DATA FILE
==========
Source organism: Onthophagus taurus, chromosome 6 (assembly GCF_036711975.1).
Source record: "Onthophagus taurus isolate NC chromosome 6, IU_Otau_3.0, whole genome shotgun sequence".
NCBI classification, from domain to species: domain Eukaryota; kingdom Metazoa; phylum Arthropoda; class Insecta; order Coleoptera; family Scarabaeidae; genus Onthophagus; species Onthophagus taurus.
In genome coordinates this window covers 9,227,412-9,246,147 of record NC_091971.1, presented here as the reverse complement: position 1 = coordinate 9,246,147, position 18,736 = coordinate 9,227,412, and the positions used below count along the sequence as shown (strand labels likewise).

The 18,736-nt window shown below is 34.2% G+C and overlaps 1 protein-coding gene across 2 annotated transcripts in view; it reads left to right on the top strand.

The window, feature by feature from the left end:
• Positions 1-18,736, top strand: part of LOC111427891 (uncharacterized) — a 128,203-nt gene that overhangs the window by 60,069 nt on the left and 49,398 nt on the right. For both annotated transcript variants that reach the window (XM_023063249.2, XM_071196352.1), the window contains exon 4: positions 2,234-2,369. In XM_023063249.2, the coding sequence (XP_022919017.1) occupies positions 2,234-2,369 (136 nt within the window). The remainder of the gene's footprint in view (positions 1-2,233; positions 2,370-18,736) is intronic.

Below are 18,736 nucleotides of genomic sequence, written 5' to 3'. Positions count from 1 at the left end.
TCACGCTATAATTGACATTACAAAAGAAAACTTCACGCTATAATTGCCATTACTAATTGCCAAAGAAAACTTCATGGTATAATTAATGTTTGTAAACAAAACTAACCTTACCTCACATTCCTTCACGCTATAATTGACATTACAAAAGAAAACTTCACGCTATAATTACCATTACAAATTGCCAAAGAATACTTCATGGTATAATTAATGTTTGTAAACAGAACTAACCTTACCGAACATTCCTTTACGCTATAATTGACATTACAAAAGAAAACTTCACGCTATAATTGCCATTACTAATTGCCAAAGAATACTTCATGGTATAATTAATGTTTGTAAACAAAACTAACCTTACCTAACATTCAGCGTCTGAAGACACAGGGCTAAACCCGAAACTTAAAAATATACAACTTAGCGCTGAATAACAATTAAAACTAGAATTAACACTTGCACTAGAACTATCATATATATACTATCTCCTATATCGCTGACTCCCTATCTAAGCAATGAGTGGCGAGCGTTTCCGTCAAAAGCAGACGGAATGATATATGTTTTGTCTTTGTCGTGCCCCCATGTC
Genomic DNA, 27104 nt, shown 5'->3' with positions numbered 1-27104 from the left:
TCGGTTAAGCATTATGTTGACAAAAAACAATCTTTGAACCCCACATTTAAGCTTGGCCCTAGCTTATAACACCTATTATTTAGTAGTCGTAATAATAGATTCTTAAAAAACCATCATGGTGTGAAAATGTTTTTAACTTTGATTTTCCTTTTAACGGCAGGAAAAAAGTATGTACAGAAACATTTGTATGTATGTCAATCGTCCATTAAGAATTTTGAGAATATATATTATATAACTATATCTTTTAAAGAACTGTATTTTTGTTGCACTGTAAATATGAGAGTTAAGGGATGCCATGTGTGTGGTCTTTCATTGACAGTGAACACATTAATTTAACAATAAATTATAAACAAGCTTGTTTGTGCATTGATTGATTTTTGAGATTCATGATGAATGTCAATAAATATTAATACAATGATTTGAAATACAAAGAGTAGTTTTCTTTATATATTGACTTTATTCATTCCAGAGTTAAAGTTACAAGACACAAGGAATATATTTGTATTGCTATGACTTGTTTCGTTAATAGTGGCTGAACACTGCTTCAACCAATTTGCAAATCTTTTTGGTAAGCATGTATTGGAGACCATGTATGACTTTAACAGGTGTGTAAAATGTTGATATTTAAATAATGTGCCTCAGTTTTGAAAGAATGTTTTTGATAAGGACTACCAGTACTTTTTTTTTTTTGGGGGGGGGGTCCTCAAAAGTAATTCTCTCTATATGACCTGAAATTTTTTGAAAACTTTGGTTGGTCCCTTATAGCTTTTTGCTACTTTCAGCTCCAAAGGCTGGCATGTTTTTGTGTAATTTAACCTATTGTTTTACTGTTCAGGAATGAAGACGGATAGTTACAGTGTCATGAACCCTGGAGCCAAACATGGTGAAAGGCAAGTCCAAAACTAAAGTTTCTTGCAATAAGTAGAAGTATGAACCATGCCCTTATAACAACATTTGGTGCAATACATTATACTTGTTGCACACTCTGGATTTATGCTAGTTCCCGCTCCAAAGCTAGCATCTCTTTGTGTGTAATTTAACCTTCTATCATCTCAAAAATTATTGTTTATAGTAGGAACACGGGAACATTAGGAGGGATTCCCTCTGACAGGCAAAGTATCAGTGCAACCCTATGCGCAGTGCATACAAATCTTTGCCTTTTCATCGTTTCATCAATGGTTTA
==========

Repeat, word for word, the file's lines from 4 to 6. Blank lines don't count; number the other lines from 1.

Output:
In genome coordinates this window covers 9,227,412-9,246,147 of record NC_091971.1, presented here as the reverse complement: position 1 = coordinate 9,246,147, position 18,736 = coordinate 9,227,412, and the positions used below count along the sequence as shown (strand labels likewise).

The 18,736-nt window shown below is 34.2% G+C and overlaps 1 protein-coding gene across 2 annotated transcripts in view; it reads left to right on the top strand.

The window, feature by feature from the left end: